About Me

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I live on the ocean, write women's fiction, love to read so much that it's an addiction rather than a hobby (I read an average of a book a day). I live on the wet west coast so it's a good thing that I like to walk in the rain.

Sunday, September 03, 2006

Quote of the Day

You can't be afraid to slay the dragon.

This is what Mark Messier said about getting the New York Rangers to the Stanley Cup. When I read this quote, I think of St. George and the dragon and how maybe it would be better for St. George not to slay the dragon - because if he did, he'd be out of a job.

I have this quote on my desk because it says something to me that all of us - as artists of any kind, as human beings - need to remember. We can't be afraid of success. You know what I mean, you've been there.

I certainly have.

It's scary, especially after working at something for years and years (like I have with writing), to get to a place where it's possible to succeed. But because you get used to plodding along, using excuses like "That editor was having a bad day" or "It's just not right for them" or "Maybe next time," maybe you don't take advantage of the opportunity to win. Maybe an agent or an editor says "Send me your manuscript" and you don't do it. Maybe you see a contest that is exactly right for the idea you're working on, but you don't enter. Maybe a friend or an acquaintance says, "I'd like to read your manuscript and if I like it, I'll send it to my agent (or editor)" and you don't do it.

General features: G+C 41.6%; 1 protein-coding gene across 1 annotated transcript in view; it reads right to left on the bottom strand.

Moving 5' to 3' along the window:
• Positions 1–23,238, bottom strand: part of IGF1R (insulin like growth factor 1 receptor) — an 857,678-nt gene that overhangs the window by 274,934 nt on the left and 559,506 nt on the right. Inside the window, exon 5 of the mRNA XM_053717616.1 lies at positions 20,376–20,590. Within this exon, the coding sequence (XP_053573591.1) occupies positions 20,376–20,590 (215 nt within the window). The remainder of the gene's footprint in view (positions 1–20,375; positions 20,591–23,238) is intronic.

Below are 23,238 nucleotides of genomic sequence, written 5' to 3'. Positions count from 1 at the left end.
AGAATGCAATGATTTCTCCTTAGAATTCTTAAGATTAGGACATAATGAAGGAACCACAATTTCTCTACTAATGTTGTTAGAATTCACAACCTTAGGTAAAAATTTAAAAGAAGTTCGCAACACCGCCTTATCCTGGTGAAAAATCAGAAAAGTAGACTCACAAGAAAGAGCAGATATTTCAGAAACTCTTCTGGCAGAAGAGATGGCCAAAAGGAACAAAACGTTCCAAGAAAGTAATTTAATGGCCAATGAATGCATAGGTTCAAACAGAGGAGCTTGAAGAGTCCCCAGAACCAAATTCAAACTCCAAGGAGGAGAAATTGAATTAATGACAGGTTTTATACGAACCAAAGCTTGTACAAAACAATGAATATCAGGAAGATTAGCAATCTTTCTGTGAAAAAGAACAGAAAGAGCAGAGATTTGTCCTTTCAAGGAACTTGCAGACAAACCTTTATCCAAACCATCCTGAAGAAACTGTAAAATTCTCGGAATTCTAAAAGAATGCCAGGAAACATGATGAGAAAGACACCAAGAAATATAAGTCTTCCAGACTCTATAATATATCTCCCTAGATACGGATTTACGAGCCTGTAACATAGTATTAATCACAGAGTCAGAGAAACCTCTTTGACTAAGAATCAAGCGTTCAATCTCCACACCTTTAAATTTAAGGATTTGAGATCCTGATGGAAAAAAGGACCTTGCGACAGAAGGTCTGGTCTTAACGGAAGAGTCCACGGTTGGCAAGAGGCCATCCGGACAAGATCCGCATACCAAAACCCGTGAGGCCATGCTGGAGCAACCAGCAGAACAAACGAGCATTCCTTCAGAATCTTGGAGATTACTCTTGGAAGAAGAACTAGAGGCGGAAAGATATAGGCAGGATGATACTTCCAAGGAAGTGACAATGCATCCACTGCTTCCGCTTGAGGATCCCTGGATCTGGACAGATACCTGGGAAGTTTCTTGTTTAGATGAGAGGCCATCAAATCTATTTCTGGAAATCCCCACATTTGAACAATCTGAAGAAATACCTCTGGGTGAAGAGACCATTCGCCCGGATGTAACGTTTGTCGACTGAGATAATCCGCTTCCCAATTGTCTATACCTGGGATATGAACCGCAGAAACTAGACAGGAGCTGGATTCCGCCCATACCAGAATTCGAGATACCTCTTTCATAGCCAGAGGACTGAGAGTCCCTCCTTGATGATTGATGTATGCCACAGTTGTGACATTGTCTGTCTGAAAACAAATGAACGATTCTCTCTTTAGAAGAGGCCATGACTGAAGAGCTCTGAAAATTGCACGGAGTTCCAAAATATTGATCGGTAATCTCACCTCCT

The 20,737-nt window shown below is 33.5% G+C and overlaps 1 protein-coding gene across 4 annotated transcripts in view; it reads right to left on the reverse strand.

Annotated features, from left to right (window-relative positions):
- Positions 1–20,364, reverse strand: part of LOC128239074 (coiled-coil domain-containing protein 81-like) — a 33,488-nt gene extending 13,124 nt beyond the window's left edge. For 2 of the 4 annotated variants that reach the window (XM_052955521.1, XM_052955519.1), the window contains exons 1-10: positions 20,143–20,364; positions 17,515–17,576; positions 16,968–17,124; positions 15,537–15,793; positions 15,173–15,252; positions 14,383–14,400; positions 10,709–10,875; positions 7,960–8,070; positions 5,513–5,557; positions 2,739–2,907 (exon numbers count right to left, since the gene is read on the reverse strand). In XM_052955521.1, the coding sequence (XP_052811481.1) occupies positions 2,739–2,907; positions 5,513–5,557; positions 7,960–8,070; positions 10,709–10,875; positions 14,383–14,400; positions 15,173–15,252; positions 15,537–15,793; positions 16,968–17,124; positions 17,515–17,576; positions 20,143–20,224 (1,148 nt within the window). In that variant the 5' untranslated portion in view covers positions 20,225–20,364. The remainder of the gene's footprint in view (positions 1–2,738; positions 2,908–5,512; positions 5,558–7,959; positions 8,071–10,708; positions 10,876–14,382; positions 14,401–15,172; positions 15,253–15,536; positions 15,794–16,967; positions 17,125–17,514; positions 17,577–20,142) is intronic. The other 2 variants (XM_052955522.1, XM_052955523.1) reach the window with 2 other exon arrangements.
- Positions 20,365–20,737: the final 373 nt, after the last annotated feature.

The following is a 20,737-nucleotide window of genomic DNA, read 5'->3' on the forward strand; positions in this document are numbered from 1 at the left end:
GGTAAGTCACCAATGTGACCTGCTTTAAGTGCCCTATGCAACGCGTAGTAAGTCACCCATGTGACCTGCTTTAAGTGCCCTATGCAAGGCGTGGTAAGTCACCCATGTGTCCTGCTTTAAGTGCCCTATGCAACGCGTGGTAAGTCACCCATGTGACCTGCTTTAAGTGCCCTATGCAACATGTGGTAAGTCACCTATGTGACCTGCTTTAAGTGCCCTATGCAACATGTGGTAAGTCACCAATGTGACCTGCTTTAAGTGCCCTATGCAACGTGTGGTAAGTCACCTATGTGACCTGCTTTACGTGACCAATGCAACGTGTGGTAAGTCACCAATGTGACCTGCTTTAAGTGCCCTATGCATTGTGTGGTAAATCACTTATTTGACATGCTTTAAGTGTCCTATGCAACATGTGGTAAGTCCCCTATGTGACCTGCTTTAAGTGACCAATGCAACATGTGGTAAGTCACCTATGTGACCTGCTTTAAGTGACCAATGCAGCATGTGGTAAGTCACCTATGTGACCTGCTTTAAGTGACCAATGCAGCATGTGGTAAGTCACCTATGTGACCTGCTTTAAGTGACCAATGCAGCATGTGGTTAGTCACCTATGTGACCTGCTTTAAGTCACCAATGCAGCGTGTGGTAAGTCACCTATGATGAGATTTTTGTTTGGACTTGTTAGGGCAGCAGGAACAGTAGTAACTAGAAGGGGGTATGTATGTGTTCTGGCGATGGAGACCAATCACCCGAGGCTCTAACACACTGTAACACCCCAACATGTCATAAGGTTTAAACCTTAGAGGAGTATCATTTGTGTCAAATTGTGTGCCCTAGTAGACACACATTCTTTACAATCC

You don't consciously say to yourself, I'm not doing this because I'm scared of success, but that's often what it's about.

I said to myself, I'm writing, that's what this is all about. I don't care if I never get published, I just love the writing. That was my way of avoiding success.

So every morning when I sit down at my computer, I look at Mark's quote and I say to myself, get that manuscript out there. Finish that book. Try to write something you've always wanted to. Send the book to contests. Send it out for reviews. Just do it.

Because Mark said it to the Rangers when he got there from Edmonton and realized they were good enough to win the Cup, they just didn't have the will. They hadn't won the Stanley Cup since 1940 and they were used to losing. Mark told them they had to stop being scared and believe in themselves, in their abilities, in their talent, in their teammates. And then he went out and proved it to them.

And if the Rangers can do it after 54 years, so can you.

So don't be afraid to slay your dragon, whatever it is. You can do it. Really.


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